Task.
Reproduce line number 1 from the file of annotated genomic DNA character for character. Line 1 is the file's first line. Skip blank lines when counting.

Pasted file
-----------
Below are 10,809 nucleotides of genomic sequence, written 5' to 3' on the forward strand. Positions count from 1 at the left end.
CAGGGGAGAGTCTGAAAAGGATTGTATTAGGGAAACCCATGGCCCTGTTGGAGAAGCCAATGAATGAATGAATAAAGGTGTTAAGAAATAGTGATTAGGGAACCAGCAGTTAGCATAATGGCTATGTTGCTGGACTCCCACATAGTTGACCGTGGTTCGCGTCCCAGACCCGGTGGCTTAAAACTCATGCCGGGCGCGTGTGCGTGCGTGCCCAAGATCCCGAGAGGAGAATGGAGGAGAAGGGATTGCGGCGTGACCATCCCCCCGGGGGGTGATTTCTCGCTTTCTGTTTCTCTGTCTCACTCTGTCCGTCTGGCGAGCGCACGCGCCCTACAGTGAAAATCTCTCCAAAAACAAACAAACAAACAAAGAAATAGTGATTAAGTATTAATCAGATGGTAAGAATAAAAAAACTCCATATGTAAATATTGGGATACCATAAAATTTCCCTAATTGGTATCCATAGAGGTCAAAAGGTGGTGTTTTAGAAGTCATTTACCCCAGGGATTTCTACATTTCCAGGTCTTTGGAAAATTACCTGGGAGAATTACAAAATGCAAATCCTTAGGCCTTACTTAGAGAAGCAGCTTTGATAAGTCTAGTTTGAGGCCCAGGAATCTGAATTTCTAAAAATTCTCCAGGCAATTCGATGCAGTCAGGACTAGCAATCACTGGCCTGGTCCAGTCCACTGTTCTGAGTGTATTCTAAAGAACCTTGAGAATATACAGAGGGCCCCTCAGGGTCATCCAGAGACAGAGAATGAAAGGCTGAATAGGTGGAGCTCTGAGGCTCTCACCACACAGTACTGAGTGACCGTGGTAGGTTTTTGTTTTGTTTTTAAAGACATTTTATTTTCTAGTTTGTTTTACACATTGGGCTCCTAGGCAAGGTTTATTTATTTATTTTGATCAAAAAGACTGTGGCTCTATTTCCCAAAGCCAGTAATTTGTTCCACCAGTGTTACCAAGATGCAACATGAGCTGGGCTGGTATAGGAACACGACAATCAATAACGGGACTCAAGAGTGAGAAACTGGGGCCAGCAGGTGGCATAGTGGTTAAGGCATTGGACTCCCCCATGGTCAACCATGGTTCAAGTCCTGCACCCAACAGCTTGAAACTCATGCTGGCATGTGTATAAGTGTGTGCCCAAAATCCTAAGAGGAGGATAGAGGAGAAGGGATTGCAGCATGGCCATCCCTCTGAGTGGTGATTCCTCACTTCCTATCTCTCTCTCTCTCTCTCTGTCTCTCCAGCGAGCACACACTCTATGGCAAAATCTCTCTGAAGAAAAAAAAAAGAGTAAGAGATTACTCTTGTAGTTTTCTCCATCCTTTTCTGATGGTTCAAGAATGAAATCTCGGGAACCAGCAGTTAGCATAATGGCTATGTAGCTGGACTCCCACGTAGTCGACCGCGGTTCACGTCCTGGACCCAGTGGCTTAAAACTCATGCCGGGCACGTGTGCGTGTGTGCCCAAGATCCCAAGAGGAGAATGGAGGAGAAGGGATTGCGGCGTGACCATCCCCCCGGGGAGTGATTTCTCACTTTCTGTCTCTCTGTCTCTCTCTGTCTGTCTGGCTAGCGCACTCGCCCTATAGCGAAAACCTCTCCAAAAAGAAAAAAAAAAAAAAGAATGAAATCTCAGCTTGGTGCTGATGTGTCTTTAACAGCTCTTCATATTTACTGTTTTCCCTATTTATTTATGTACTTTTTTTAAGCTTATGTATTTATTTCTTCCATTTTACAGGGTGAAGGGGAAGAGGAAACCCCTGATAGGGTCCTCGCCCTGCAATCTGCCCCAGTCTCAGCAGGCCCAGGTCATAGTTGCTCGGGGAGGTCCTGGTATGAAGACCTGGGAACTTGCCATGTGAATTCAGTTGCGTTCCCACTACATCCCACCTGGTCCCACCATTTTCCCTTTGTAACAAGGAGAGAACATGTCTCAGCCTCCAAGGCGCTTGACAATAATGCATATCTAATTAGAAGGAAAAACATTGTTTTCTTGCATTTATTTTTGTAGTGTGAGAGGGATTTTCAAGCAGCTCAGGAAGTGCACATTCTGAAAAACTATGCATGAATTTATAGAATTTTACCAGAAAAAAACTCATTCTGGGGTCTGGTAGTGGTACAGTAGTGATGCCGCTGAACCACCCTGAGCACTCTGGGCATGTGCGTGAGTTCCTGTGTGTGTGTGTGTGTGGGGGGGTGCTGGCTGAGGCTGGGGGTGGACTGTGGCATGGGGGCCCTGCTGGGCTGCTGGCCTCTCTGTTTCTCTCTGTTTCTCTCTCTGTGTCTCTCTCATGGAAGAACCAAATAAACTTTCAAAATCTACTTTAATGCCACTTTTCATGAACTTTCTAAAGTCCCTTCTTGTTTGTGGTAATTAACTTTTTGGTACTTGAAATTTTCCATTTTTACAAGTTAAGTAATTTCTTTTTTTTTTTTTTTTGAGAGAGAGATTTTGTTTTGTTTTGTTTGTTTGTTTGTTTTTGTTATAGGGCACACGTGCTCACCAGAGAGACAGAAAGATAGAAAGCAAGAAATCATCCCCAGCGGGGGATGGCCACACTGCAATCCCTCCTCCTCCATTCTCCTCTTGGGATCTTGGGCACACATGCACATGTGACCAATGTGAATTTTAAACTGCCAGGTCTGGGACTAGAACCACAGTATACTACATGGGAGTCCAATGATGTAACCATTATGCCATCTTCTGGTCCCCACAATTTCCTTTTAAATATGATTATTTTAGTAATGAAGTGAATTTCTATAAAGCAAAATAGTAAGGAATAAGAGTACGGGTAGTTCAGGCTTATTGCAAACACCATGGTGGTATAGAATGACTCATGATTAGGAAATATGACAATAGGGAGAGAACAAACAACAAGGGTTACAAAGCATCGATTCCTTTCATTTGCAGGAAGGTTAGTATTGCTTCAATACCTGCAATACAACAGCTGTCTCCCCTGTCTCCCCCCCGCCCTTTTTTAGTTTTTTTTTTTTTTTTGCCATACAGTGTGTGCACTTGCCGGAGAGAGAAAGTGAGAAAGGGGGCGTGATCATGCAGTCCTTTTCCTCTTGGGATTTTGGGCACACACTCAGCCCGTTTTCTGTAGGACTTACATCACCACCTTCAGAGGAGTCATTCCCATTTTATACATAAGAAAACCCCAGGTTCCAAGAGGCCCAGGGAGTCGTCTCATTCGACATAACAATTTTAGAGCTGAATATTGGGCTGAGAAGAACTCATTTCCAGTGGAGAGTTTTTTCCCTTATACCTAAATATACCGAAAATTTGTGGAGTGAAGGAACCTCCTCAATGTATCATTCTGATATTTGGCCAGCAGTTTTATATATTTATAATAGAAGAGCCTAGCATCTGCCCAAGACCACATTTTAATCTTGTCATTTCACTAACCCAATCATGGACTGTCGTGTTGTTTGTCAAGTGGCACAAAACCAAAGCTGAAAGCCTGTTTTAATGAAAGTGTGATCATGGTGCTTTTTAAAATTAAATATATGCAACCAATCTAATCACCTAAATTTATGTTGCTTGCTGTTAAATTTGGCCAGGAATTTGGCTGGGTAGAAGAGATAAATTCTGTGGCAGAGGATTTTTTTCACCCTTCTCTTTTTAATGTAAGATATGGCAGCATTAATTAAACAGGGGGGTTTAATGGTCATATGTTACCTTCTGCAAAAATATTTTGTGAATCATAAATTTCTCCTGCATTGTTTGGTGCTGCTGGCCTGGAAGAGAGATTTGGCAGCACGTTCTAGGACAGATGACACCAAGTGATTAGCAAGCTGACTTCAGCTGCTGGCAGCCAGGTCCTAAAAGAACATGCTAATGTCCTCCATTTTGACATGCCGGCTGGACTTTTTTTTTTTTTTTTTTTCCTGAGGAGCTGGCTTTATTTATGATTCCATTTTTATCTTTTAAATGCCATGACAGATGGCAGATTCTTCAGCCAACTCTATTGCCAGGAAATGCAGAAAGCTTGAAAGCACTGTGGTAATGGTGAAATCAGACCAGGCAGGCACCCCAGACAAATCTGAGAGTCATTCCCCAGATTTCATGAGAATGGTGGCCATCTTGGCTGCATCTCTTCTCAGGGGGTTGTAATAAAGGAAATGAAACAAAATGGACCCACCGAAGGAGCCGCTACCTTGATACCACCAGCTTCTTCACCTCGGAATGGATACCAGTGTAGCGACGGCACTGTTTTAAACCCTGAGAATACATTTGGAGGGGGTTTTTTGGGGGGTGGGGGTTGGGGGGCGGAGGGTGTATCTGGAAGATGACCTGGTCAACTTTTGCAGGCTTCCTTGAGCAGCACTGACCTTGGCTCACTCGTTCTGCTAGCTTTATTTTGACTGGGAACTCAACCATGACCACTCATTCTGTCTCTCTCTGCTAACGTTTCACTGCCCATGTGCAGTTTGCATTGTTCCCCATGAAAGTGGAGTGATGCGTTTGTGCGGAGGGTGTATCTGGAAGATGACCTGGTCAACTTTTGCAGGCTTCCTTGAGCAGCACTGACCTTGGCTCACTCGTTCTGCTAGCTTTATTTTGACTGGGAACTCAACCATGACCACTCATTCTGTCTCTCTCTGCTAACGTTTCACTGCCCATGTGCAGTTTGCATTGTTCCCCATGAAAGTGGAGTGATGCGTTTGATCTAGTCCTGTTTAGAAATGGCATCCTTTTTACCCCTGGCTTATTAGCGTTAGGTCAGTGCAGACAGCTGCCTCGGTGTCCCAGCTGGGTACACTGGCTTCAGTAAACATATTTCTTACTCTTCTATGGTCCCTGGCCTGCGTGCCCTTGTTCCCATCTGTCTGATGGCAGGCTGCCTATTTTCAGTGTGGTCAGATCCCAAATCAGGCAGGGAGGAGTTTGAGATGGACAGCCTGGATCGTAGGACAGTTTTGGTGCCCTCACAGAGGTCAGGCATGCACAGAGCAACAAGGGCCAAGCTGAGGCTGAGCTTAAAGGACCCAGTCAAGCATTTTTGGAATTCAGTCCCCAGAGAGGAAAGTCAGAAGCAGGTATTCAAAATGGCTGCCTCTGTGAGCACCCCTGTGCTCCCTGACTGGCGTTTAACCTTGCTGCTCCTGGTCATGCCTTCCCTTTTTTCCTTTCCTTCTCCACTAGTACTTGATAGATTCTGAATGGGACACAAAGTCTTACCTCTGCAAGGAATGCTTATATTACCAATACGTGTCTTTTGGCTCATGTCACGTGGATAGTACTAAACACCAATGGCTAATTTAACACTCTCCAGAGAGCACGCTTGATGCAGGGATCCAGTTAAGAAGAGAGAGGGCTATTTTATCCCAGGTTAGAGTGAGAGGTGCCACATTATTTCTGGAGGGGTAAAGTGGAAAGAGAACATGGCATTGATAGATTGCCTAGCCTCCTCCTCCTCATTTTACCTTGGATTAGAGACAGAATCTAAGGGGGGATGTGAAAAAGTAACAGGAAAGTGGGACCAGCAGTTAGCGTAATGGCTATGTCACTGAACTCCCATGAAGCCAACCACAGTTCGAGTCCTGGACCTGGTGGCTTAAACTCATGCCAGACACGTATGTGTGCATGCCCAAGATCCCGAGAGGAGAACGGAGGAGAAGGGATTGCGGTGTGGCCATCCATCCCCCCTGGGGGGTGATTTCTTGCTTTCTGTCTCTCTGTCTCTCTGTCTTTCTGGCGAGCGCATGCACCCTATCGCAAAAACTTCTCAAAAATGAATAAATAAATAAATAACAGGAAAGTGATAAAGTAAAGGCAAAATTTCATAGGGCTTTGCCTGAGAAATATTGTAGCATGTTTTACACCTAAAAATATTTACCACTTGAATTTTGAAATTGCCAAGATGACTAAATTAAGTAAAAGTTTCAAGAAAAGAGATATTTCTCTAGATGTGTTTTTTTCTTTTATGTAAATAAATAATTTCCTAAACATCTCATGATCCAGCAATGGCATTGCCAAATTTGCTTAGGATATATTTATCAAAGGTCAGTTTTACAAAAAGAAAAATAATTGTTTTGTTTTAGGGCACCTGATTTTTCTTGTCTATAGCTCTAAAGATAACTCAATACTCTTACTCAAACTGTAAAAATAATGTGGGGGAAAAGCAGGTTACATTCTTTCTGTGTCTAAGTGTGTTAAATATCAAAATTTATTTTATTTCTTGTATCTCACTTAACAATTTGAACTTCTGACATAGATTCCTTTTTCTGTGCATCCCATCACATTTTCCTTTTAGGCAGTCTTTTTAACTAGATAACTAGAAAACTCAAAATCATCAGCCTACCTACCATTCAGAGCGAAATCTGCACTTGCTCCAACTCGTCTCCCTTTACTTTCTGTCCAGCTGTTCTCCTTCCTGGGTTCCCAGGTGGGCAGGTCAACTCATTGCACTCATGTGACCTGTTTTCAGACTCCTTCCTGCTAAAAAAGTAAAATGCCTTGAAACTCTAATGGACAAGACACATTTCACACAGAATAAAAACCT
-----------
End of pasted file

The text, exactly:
Below are 10,809 nucleotides of genomic sequence, written 5' to 3' on the forward strand. Positions count from 1 at the left end.